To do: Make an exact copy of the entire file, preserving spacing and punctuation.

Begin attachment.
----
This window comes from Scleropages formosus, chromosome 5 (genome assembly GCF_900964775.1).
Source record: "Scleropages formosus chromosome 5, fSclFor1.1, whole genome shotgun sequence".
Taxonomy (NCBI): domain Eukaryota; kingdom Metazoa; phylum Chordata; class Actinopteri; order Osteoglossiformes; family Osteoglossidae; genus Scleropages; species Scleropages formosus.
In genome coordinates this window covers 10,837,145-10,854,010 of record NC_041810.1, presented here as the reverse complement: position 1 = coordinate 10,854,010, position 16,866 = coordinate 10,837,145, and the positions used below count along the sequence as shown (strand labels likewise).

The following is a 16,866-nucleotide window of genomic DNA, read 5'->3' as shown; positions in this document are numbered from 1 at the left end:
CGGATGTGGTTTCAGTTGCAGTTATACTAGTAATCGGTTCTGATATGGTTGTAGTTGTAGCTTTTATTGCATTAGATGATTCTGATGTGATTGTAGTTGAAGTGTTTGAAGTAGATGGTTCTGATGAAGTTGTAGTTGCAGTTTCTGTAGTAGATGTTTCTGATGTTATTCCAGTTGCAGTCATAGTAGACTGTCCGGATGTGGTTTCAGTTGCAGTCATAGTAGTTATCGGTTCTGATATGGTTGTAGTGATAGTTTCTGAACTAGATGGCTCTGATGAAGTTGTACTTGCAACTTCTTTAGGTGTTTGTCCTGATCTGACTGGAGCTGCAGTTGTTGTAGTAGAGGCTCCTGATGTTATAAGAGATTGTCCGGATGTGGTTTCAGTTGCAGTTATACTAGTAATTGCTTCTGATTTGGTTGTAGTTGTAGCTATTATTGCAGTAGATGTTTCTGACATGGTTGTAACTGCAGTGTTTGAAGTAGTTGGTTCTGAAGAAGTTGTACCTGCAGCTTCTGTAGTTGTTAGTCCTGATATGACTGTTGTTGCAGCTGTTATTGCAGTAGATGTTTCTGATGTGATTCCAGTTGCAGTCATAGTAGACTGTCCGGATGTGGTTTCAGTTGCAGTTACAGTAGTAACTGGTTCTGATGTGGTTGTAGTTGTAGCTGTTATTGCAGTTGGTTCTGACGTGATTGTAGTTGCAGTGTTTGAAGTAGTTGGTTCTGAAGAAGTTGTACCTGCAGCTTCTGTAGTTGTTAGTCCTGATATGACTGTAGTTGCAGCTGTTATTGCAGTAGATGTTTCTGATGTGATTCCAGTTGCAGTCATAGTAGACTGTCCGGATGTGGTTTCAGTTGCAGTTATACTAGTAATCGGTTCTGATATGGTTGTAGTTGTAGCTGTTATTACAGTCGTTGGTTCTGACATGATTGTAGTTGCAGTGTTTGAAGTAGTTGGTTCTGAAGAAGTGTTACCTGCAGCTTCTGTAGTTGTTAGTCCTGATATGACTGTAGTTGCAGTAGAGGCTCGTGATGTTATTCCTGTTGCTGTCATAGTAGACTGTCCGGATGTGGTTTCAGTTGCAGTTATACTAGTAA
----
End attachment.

This window comes from Scleropages formosus, chromosome 5 (genome assembly GCF_900964775.1).
Source record: "Scleropages formosus chromosome 5, fSclFor1.1, whole genome shotgun sequence".
Taxonomy (NCBI): domain Eukaryota; kingdom Metazoa; phylum Chordata; class Actinopteri; order Osteoglossiformes; family Osteoglossidae; genus Scleropages; species Scleropages formosus.
In genome coordinates this window covers 10,837,145-10,854,010 of record NC_041810.1, presented here as the reverse complement: position 1 = coordinate 10,854,010, position 16,866 = coordinate 10,837,145, and the positions used below count along the sequence as shown (strand labels likewise).

The following is a 16,866-nucleotide window of genomic DNA, read 5'->3' as shown; positions in this document are numbered from 1 at the left end:
CGGATGTGGTTTCAGTTGCAGTTATACTAGTAATCGGTTCTGATATGGTTGTAGTTGTAGCTTTTATTGCATTAGATGATTCTGATGTGATTGTAGTTGAAGTGTTTGAAGTAGATGGTTCTGATGAAGTTGTAGTTGCAGTTTCTGTAGTAGATGTTTCTGATGTTATTCCAGTTGCAGTCATAGTAGACTGTCCGGATGTGGTTTCAGTTGCAGTCATAGTAGTTATCGGTTCTGATATGGTTGTAGTGATAGTTTCTGAACTAGATGGCTCTGATGAAGTTGTACTTGCAACTTCTTTAGGTGTTTGTCCTGATCTGACTGGAGCTGCAGTTGTTGTAGTAGAGGCTCCTGATGTTATAAGAGATTGTCCGGATGTGGTTTCAGTTGCAGTTATACTAGTAATTGCTTCTGATTTGGTTGTAGTTGTAGCTATTATTGCAGTAGATGTTTCTGACATGGTTGTAACTGCAGTGTTTGAAGTAGTTGGTTCTGAAGAAGTTGTACCTGCAGCTTCTGTAGTTGTTAGTCCTGATATGACTGTTGTTGCAGCTGTTATTGCAGTAGATGTTTCTGATGTGATTCCAGTTGCAGTCATAGTAGACTGTCCGGATGTGGTTTCAGTTGCAGTTACAGTAGTAACTGGTTCTGATGTGGTTGTAGTTGTAGCTGTTATTGCAGTTGGTTCTGACGTGATTGTAGTTGCAGTGTTTGAAGTAGTTGGTTCTGAAGAAGTTGTACCTGCAGCTTCTGTAGTTGTTAGTCCTGATATGACTGTAGTTGCAGCTGTTATTGCAGTAGATGTTTCTGATGTGATTCCAGTTGCAGTCATAGTAGACTGTCCGGATGTGGTTTCAGTTGCAGTTATACTAGTAATCGGTTCTGATATGGTTGTAGTTGTAGCTGTTATTACAGTCGTTGGTTCTGACATGATTGTAGTTGCAGTGTTTGAAGTAGTTGGTTCTGAAGAAGTGTTACCTGCAGCTTCTGTAGTTGTTAGTCCTGATATGACTGTAGTTGCAGTAGAGGCTCGTGATGTTATTCCTGTTGCTGTCATAGTAGACTGTCCGGATGTGGTTTCAGTTGCAGTTATACTAGTAA